To build healthy soil long term, avoid practices that strip the soil’s top layer and kills the beneficial organisms that help plants grow. Leave leaves below shrubs and trees or use high-quality mulch to keep soil protected. Avoid chemical-based fertilizers and pesticides that, if used incorrectly, can kill soil organisms.
Solution: Water according to plant needs. Allow soil to dry out between waterings.
Most plants don’t like sitting in water-logged soil, and overwatering, particularly if soil does not drain freely, can lead to root rot and plant death.
Overwatering is the most common mistakes gardeners make: too-frequent watering leads to lazy root growth. Overwatering makes plants too dependent on water and doesn’t allow them to establish deep roots. There is one exception to this rule: new plantings do need frequent consisten watering.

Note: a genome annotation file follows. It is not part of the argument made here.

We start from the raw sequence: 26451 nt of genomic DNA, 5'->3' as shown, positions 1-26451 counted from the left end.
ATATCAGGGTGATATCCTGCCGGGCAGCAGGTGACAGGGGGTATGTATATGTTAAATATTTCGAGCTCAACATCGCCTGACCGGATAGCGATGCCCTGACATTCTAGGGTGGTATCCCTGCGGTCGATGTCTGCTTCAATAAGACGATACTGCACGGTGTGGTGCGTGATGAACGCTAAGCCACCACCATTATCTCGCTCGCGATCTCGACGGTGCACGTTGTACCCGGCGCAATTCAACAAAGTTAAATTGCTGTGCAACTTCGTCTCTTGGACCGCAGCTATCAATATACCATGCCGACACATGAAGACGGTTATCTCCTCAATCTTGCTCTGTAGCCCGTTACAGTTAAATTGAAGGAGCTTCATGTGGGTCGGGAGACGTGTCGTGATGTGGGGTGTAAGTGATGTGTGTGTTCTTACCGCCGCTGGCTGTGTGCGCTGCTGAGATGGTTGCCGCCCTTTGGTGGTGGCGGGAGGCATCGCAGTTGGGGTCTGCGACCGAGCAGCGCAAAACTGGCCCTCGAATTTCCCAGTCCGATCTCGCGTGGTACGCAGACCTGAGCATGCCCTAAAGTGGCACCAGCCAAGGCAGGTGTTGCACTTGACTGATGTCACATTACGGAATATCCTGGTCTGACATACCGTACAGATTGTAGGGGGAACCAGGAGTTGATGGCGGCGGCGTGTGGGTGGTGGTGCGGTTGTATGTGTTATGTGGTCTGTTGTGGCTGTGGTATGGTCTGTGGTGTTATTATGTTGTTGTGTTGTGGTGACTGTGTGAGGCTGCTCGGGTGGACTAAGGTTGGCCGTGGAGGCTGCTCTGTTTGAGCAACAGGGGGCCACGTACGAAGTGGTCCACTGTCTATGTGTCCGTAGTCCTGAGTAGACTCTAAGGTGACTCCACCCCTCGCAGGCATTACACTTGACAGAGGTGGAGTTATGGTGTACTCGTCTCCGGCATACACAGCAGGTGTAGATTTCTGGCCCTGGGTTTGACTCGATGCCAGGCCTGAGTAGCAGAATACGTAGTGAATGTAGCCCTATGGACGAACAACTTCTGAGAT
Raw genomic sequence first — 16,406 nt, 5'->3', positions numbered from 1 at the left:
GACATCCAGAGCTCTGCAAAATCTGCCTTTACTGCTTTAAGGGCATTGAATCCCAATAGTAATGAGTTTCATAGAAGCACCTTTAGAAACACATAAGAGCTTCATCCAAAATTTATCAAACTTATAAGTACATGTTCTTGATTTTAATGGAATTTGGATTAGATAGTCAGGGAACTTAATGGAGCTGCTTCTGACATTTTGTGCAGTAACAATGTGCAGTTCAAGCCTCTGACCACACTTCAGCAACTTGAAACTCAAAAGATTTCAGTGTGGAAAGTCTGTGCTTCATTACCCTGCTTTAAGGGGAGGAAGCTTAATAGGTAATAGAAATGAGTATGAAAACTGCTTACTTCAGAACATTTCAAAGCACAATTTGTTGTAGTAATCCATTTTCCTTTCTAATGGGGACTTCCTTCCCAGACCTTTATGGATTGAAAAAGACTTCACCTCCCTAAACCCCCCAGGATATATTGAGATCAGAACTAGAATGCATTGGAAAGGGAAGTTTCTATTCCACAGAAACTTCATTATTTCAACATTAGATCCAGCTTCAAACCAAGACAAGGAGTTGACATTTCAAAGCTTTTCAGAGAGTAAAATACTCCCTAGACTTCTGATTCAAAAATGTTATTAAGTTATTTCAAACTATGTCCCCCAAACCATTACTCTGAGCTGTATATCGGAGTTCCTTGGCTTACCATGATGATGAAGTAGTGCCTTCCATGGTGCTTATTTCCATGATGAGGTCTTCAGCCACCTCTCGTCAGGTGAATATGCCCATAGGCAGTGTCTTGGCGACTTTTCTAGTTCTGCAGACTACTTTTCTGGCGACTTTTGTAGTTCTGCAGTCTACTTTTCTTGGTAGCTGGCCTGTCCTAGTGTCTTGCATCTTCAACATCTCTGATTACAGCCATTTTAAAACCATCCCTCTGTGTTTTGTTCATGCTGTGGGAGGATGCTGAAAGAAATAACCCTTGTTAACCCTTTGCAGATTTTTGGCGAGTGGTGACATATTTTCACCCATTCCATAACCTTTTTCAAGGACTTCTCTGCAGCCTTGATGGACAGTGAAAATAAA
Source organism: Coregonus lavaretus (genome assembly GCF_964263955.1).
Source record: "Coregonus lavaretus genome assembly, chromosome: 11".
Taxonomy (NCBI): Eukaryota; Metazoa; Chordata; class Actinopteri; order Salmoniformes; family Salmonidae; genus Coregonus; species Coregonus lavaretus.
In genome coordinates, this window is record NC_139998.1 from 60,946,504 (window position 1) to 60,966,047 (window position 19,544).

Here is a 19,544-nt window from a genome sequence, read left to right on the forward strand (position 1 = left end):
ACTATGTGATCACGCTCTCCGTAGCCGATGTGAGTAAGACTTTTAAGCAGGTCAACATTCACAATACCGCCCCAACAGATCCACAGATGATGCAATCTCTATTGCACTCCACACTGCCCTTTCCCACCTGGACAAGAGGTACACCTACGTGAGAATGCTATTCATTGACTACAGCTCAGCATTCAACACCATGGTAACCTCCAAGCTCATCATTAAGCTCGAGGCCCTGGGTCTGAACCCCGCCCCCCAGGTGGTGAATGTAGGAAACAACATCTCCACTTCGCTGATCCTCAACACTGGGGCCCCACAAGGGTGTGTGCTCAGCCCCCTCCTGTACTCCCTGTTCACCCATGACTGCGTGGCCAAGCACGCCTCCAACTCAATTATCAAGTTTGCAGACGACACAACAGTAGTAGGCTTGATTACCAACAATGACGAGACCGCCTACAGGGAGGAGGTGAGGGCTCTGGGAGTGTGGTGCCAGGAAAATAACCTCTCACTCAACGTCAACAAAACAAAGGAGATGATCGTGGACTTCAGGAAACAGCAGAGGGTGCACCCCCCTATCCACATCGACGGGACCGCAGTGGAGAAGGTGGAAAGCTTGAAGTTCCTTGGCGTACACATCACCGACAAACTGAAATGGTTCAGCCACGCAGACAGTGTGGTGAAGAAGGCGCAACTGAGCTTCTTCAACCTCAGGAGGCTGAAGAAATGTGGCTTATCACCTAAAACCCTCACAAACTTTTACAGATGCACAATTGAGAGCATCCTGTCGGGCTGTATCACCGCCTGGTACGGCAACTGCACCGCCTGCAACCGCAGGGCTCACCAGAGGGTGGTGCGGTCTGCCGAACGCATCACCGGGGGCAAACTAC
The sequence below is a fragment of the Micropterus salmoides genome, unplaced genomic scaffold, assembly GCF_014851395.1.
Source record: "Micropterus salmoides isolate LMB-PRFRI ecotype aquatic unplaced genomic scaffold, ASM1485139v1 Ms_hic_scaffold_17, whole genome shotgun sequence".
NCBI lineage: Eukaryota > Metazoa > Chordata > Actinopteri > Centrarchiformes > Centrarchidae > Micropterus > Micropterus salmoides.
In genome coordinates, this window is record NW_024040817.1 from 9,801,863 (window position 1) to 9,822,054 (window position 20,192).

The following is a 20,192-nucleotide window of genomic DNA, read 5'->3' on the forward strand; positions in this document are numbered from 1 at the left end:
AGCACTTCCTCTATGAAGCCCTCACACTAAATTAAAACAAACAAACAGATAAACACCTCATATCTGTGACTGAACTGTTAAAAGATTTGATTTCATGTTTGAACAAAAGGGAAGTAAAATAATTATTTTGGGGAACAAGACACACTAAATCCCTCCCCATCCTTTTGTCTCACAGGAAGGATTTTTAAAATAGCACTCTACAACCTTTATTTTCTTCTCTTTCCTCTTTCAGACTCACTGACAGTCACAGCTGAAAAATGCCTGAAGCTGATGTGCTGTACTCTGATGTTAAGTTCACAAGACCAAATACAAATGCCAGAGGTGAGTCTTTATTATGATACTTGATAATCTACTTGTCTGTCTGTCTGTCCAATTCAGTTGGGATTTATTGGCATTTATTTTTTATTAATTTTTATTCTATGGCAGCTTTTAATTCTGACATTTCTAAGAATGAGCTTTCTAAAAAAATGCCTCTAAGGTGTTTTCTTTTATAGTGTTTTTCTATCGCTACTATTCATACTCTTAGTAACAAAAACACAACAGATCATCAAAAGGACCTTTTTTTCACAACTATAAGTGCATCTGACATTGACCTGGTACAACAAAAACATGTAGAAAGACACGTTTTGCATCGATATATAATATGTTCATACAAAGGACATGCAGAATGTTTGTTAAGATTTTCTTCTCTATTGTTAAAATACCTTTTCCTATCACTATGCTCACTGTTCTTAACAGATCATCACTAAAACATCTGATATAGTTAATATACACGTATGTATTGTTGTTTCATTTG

Check on plants regularly and give water when plants show signs of needing it.
Solution: Monitor plants’ water needs. Water young plants frequently; trees deeply.
Equally, little to no watering is a common problem. Signs of underwatering include wilting leaves, drooping branches and dry soil. Seedlings and young plants that have yet to establish root systems are the most vulnerable to drying out; water them often.
Large shrubs and trees require a good soaking when it is hot or windy. Set a hose on very low dribble and move it around the drip line of a tree for up to an hour.
Solution: Weed regularly, use mulch and choose plants that cover soil.
Weeding is always on a gardener’s to-do list, and it’s a rookie mistake to fall too far behind — particularly if you’ve recently planted a garden. Be vigilant in pulling weeds, especially when your plants are young, as weeds compete for both water and nutrients in the soil.
Weed by hand instead of using herbicides that can damage surrounding plants and soil microorganisms. Decrease weed spikes by covering bare areas of soil with bark mulch or choosing plants that fill in to form mats, which will naturally suppress weed growth.
Planting Too Closely
Solution: Space plants according to plant tags; estimate for three to five years’ growth for larger plants.